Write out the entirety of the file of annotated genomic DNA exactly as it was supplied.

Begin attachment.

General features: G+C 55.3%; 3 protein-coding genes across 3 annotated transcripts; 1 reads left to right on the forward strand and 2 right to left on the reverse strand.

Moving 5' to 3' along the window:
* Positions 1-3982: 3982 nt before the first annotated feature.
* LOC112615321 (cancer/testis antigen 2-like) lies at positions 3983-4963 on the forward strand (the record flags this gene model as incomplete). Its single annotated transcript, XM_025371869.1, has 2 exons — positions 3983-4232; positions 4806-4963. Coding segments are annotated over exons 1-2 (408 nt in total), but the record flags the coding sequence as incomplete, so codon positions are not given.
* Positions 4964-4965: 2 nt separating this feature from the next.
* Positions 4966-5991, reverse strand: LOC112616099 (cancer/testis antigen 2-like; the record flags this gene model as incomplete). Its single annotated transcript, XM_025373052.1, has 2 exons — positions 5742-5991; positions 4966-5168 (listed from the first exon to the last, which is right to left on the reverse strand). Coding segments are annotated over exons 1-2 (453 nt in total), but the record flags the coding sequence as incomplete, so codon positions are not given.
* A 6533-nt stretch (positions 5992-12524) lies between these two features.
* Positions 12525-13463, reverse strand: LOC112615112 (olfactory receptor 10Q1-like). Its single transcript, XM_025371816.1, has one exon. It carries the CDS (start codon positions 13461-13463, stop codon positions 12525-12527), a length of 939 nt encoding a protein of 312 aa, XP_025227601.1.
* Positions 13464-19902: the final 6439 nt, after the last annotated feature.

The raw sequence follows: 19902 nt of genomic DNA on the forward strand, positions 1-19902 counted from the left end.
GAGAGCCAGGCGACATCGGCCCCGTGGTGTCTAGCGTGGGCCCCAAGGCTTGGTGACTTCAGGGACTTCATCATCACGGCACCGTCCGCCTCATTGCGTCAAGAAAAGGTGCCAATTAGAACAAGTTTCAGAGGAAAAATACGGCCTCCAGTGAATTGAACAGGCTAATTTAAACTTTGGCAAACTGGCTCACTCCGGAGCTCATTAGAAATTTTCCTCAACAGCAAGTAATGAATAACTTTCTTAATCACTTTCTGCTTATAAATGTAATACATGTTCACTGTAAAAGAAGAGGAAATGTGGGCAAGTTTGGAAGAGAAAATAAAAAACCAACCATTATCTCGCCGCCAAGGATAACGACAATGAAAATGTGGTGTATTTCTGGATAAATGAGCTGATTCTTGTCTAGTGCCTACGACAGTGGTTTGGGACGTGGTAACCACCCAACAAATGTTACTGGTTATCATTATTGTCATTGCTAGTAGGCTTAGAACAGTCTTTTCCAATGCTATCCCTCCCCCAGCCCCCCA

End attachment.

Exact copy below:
General features: G+C 55.3%; 3 protein-coding genes across 3 annotated transcripts; 1 reads left to right on the forward strand and 2 right to left on the reverse strand.

Moving 5' to 3' along the window:
* Positions 1-3982: 3982 nt before the first annotated feature.
* LOC112615321 (cancer/testis antigen 2-like) lies at positions 3983-4963 on the forward strand (the record flags this gene model as incomplete). Its single annotated transcript, XM_025371869.1, has 2 exons — positions 3983-4232; positions 4806-4963. Coding segments are annotated over exons 1-2 (408 nt in total), but the record flags the coding sequence as incomplete, so codon positions are not given.
* Positions 4964-4965: 2 nt separating this feature from the next.
* Positions 4966-5991, reverse strand: LOC112616099 (cancer/testis antigen 2-like; the record flags this gene model as incomplete). Its single annotated transcript, XM_025373052.1, has 2 exons — positions 5742-5991; positions 4966-5168 (listed from the first exon to the last, which is right to left on the reverse strand). Coding segments are annotated over exons 1-2 (453 nt in total), but the record flags the coding sequence as incomplete, so codon positions are not given.
* A 6533-nt stretch (positions 5992-12524) lies between these two features.
* Positions 12525-13463, reverse strand: LOC112615112 (olfactory receptor 10Q1-like). Its single transcript, XM_025371816.1, has one exon. It carries the CDS (start codon positions 13461-13463, stop codon positions 12525-12527), a length of 939 nt encoding a protein of 312 aa, XP_025227601.1.
* Positions 13464-19902: the final 6439 nt, after the last annotated feature.

The raw sequence follows: 19902 nt of genomic DNA on the forward strand, positions 1-19902 counted from the left end.
GAGAGCCAGGCGACATCGGCCCCGTGGTGTCTAGCGTGGGCCCCAAGGCTTGGTGACTTCAGGGACTTCATCATCACGGCACCGTCCGCCTCATTGCGTCAAGAAAAGGTGCCAATTAGAACAAGTTTCAGAGGAAAAATACGGCCTCCAGTGAATTGAACAGGCTAATTTAAACTTTGGCAAACTGGCTCACTCCGGAGCTCATTAGAAATTTTCCTCAACAGCAAGTAATGAATAACTTTCTTAATCACTTTCTGCTTATAAATGTAATACATGTTCACTGTAAAAGAAGAGGAAATGTGGGCAAGTTTGGAAGAGAAAATAAAAAACCAACCATTATCTCGCCGCCAAGGATAACGACAATGAAAATGTGGTGTATTTCTGGATAAATGAGCTGATTCTTGTCTAGTGCCTACGACAGTGGTTTGGGACGTGGTAACCACCCAACAAATGTTACTGGTTATCATTATTGTCATTGCTAGTAGGCTTAGAACAGTCTTTTCCAATGCTATCCCTCCCCCAGCCCCCCA